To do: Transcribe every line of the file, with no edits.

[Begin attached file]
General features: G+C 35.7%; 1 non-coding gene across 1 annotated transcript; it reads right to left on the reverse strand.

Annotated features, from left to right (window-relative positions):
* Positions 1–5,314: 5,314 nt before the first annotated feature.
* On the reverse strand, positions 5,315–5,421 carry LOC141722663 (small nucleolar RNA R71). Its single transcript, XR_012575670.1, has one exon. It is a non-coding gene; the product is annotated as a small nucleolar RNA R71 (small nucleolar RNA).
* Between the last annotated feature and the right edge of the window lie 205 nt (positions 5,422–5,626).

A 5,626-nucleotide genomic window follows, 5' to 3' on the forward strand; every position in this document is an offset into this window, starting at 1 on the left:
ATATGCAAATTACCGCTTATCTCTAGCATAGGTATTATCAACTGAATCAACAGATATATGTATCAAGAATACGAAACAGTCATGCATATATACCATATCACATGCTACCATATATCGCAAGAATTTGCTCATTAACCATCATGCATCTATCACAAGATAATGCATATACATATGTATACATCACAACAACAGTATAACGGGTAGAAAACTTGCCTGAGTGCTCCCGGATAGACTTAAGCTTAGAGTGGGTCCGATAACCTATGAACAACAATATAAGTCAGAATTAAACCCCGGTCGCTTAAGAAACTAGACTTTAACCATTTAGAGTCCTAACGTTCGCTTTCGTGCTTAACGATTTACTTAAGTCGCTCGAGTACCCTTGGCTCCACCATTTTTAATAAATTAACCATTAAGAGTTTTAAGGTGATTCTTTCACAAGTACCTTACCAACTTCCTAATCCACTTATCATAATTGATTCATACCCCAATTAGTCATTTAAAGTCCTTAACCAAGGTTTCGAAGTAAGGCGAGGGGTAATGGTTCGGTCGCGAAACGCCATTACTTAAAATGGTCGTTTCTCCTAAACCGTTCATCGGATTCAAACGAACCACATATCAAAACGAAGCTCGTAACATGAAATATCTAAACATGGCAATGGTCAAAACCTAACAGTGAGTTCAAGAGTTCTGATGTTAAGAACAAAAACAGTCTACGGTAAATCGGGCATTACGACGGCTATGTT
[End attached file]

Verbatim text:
General features: G+C 35.7%; 1 non-coding gene across 1 annotated transcript; it reads right to left on the reverse strand.

Annotated features, from left to right (window-relative positions):
* Positions 1–5,314: 5,314 nt before the first annotated feature.
* On the reverse strand, positions 5,315–5,421 carry LOC141722663 (small nucleolar RNA R71). Its single transcript, XR_012575670.1, has one exon. It is a non-coding gene; the product is annotated as a small nucleolar RNA R71 (small nucleolar RNA).
* Between the last annotated feature and the right edge of the window lie 205 nt (positions 5,422–5,626).

A 5,626-nucleotide genomic window follows, 5' to 3' on the forward strand; every position in this document is an offset into this window, starting at 1 on the left:
ATATGCAAATTACCGCTTATCTCTAGCATAGGTATTATCAACTGAATCAACAGATATATGTATCAAGAATACGAAACAGTCATGCATATATACCATATCACATGCTACCATATATCGCAAGAATTTGCTCATTAACCATCATGCATCTATCACAAGATAATGCATATACATATGTATACATCACAACAACAGTATAACGGGTAGAAAACTTGCCTGAGTGCTCCCGGATAGACTTAAGCTTAGAGTGGGTCCGATAACCTATGAACAACAATATAAGTCAGAATTAAACCCCGGTCGCTTAAGAAACTAGACTTTAACCATTTAGAGTCCTAACGTTCGCTTTCGTGCTTAACGATTTACTTAAGTCGCTCGAGTACCCTTGGCTCCACCATTTTTAATAAATTAACCATTAAGAGTTTTAAGGTGATTCTTTCACAAGTACCTTACCAACTTCCTAATCCACTTATCATAATTGATTCATACCCCAATTAGTCATTTAAAGTCCTTAACCAAGGTTTCGAAGTAAGGCGAGGGGTAATGGTTCGGTCGCGAAACGCCATTACTTAAAATGGTCGTTTCTCCTAAACCGTTCATCGGATTCAAACGAACCACATATCAAAACGAAGCTCGTAACATGAAATATCTAAACATGGCAATGGTCAAAACCTAACAGTGAGTTCAAGAGTTCTGATGTTAAGAACAAAAACAGTCTACGGTAAATCGGGCATTACGACGGCTATGTT